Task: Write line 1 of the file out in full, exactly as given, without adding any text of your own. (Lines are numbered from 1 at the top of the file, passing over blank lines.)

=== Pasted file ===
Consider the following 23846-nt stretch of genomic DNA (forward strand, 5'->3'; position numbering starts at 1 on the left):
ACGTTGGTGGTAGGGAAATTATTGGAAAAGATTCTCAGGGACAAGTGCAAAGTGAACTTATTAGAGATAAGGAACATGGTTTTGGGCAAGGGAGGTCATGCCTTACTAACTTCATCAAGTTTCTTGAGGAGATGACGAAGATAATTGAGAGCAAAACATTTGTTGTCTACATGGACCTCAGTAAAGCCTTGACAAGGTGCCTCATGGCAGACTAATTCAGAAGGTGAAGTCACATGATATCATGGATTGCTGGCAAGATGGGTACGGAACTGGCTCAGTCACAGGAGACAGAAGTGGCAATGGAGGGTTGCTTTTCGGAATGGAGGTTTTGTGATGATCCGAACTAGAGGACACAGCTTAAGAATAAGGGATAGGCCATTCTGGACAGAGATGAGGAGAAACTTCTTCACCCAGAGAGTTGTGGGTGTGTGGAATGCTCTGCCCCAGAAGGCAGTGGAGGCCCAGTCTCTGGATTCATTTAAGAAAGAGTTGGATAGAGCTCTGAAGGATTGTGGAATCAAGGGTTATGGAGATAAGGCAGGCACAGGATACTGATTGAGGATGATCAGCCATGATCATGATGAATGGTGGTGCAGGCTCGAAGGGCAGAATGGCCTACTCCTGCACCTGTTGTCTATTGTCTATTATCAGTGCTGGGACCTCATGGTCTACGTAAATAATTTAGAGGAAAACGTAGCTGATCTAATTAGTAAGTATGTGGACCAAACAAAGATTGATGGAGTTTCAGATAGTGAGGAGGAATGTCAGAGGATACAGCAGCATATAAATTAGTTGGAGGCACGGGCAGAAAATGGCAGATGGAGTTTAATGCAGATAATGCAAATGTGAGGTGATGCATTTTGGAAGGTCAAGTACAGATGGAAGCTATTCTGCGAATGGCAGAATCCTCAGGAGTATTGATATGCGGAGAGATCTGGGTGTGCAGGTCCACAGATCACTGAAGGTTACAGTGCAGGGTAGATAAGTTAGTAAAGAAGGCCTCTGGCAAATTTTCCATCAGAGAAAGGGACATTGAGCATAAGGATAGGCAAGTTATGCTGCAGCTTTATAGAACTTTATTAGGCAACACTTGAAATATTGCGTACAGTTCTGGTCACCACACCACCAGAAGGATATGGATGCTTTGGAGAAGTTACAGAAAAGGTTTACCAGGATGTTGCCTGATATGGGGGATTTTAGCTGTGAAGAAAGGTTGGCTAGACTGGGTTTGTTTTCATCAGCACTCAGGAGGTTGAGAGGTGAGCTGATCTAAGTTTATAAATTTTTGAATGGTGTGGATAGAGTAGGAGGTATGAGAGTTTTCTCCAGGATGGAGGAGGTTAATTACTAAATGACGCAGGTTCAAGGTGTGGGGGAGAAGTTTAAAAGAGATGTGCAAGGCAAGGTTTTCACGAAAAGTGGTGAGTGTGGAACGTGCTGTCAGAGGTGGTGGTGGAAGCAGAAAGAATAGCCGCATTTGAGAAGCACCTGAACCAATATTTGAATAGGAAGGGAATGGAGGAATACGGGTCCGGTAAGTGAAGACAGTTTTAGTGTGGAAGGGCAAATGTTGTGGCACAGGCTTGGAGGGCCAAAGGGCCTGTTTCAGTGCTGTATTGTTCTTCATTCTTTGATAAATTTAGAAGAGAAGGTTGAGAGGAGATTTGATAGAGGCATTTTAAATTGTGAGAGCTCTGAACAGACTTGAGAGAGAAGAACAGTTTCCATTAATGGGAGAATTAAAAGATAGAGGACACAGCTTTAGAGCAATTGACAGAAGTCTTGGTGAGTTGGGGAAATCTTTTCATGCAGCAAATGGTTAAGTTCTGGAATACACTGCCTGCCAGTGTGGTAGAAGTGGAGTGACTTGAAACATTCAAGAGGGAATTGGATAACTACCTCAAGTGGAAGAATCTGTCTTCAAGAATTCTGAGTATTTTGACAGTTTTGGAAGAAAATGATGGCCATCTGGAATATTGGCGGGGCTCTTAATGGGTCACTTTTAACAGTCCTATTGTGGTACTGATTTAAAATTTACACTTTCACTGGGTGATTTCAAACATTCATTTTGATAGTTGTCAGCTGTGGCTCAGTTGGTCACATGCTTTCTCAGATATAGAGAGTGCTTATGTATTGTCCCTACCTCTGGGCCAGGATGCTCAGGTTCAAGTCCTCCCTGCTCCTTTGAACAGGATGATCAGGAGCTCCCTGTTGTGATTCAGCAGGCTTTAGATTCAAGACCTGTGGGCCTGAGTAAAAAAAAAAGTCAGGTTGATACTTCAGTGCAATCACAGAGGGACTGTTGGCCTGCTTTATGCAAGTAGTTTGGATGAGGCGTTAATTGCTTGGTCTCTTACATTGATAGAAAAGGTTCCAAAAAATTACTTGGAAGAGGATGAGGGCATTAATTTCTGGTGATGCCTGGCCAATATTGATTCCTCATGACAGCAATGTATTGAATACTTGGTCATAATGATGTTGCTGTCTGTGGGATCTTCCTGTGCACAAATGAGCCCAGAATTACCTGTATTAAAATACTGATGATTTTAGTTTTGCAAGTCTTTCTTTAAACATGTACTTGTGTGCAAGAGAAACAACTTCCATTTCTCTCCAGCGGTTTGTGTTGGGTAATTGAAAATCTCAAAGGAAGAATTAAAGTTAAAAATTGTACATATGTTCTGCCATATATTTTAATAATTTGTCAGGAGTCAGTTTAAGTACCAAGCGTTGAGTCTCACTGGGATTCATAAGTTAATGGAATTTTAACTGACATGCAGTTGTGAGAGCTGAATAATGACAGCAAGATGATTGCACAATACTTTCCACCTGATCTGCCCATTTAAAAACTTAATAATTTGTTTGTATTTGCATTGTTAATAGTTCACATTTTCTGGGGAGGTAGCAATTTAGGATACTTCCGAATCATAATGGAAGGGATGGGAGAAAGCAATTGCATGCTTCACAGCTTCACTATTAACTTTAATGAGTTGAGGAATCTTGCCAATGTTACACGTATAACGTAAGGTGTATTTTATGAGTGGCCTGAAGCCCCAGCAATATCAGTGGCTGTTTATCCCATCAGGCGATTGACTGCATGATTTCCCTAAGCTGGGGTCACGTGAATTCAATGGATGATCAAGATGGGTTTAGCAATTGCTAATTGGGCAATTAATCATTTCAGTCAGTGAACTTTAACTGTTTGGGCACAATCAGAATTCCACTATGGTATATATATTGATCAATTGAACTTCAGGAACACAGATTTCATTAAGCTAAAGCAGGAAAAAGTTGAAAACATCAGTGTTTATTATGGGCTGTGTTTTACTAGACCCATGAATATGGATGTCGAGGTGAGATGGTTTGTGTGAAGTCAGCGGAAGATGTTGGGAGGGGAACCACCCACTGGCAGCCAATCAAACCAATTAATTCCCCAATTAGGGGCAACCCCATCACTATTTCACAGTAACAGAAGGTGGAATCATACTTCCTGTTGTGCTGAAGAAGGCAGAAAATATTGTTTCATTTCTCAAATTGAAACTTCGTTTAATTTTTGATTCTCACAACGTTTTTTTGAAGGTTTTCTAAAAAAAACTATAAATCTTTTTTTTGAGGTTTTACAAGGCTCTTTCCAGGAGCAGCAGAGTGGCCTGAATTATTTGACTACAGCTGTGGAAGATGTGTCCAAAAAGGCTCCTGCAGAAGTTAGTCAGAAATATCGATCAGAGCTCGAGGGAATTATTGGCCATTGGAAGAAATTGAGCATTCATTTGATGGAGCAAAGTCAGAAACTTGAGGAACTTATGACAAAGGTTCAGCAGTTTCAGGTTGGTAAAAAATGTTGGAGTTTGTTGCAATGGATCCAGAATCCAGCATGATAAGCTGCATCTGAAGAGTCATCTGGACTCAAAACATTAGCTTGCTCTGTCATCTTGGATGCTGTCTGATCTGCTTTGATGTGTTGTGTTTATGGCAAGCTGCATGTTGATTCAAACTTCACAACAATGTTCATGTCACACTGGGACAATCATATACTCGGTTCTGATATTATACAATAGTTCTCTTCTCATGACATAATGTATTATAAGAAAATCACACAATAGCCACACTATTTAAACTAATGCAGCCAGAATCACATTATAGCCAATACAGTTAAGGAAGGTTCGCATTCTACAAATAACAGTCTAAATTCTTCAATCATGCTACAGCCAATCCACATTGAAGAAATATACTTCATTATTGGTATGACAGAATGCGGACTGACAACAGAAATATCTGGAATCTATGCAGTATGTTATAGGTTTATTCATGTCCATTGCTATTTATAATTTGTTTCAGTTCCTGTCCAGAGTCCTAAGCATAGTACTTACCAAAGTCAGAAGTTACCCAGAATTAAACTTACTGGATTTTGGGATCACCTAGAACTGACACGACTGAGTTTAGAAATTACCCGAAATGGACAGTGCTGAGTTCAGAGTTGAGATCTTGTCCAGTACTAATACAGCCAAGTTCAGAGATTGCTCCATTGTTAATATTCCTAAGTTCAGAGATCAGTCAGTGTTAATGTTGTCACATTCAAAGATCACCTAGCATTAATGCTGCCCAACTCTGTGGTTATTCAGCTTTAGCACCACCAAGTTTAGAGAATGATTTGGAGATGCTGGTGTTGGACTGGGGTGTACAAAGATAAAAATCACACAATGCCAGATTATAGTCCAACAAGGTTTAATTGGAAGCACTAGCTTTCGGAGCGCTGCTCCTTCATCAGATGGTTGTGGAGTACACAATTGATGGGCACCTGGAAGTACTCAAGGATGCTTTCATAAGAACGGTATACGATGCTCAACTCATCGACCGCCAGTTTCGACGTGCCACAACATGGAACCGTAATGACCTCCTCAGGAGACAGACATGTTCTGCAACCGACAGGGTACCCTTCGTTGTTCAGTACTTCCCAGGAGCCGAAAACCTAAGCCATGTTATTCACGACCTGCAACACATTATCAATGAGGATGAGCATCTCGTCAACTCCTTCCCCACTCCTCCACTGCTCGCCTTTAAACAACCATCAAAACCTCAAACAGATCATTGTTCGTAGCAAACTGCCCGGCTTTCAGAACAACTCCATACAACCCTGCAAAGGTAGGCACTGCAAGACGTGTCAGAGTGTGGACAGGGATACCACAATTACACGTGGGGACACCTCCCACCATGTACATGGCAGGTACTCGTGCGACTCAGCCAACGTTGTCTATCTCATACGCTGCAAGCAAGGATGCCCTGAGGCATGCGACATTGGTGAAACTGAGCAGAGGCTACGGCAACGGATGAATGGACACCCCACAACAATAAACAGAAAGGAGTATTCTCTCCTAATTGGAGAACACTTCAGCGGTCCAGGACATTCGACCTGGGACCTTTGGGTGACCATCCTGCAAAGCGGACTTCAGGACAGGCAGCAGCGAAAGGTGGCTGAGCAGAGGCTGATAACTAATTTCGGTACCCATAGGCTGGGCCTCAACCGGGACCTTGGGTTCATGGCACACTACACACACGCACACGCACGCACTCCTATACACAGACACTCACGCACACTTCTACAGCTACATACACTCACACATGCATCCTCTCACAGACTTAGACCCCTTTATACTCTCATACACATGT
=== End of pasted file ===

Consider the following 23846-nt stretch of genomic DNA (forward strand, 5'->3'; position numbering starts at 1 on the left):